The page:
Trust Begins by NOT Throwing Up on the Prospect (Part 1 of 2)


I have read many articles on how to build trust and agree with most points the writer is trying to make. Notice I said most. Some points have nothing at all to do with building trust. Sure you need to do what you say you are going to do, when you say you’re going to do it. And yes, I agree that being timely and explaining things thoroughly are important, but in the grand scheme of things, these have little to do with building trust, rather they are just good sales and business habits.

I recently conducted a sales training workshop for a group of CPA’s. Like many of you reading this article, CPA’s are NOT full time sales people, but they are asked to sell every single day. During the course of the workshop, there was a common theme amongst all of the CPA’s, they are really good at accounting and do a great job closing sales when they’ve been referred to a new prospect, but struggle mightily at opening doors without the referral. Why? One word…TRUST. When you call on a referral, you’ve automatically inherited a small amount of trust because of the person that referred you. In the case of a cold call, you start from square one and have to earn it the hard way.

When calling on someone new without the aid of a referral, most sales people begin by saying their name and who they are with and what they sell. They go on and on about how good their service is and how much money they can save them. They say things like I’m confident that given a chance, I can help you too. I call this technique, throwing up on the prospect because all the caller really does is talk about themselves and their products and/or services. Unfortunately, this does absolutely nothing to build trust so over 95% of the time, the caller gets told no and they move on to their next victim. They continue this process until someone finally listens to them and agrees to meet. Typically this is someone lower on the decision making totem pole, but hey, at least they said yes.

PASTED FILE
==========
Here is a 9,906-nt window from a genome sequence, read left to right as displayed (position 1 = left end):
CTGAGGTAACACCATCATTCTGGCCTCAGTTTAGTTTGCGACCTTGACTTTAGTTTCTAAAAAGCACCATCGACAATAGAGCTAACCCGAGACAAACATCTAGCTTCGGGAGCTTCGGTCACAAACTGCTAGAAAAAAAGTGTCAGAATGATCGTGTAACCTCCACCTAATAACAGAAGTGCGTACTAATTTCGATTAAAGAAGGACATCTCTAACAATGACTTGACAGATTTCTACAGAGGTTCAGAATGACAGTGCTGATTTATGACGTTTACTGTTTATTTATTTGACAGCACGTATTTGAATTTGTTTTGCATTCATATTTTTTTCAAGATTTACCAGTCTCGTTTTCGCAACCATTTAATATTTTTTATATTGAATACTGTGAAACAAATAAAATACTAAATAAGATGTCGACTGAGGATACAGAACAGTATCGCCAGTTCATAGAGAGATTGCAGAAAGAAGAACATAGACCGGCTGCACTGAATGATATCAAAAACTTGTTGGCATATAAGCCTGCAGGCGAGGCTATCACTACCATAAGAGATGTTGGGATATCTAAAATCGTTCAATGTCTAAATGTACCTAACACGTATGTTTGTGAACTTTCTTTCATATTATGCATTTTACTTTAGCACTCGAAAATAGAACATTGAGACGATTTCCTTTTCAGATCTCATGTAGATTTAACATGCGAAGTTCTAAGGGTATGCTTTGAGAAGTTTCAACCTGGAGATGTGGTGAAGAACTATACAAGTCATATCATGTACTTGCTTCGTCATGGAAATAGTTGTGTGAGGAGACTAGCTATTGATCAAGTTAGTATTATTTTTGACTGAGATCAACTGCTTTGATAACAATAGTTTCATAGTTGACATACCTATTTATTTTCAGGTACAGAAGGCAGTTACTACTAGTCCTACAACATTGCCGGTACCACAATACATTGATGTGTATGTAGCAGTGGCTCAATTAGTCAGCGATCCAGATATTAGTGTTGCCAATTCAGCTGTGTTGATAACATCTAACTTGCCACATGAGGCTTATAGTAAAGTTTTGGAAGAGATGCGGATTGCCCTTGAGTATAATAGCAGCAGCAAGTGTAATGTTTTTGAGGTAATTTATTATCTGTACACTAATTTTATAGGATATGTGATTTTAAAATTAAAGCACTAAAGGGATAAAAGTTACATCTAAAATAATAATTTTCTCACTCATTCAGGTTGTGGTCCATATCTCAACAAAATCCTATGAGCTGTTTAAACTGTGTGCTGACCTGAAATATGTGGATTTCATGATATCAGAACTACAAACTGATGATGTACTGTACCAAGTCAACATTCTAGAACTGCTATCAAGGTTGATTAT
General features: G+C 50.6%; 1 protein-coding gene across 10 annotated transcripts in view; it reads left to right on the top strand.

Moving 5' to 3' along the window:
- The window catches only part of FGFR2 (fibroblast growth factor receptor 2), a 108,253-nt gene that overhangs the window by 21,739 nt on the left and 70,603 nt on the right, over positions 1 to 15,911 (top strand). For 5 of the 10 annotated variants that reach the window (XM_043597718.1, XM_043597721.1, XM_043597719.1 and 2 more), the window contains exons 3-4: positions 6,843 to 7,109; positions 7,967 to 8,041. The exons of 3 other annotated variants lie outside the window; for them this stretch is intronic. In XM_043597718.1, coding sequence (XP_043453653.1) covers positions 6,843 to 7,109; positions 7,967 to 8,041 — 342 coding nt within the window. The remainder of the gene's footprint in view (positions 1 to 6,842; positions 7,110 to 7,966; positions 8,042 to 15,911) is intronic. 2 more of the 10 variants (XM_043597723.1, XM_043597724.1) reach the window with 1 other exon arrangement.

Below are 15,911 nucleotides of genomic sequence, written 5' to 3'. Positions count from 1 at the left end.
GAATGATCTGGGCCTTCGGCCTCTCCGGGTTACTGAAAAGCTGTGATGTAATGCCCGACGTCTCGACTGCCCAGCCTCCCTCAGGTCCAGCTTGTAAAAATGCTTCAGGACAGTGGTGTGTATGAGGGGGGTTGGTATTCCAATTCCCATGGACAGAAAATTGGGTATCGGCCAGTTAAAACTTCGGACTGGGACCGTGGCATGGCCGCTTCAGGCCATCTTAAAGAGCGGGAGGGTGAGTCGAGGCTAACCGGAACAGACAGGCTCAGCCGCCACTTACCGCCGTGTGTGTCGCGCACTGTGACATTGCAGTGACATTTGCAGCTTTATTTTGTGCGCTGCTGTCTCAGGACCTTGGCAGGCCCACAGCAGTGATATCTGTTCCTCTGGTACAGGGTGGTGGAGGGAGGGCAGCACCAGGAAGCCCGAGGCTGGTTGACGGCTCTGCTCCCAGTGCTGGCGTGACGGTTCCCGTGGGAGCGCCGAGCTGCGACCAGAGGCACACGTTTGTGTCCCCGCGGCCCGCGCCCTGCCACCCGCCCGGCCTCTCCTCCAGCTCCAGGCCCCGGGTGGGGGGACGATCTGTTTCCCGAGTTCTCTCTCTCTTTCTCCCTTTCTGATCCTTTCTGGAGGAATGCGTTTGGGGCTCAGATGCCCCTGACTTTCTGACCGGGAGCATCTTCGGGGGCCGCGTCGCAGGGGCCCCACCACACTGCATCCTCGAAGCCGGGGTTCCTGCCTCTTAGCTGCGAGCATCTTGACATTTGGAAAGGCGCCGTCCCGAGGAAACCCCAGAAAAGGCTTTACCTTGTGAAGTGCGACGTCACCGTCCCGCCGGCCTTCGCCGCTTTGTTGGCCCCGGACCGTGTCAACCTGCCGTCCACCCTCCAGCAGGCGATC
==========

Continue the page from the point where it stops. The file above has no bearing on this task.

Here is an example of what I’ve seen sales people use:

Mr. Prospect, my name is John and I’m with XYZ, Inc., and we are one of the largest firms in the area. We have 12 field technicians that provide our customers the best possible service. We’ve been around for over 20 years and our products are reliable and time tested. I’d like to talk with you about our company as I’m sure we can save you money when compared to our competition. Would next Tuesday morning work or would Thursday afternoon be better?

It’s called throwing up on the prospect because at no point in time did the prospect speak. At no point in time did the caller ask a question except if they’d like to meet. At no point in time, did they offer any real value as to why they should meet except that they think they’re a great company. It’s impossible to build trust in this manner because it’s all about me me me.

Later this week, I’ll share what I’ve seen work well and will keep the vomit off of the prospect!

Thank you for reading this post. Any feedback would be greatly appreciated!!

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Gary Kieper, CEPA, CFBA, is President at Kieper Sales Solutions.

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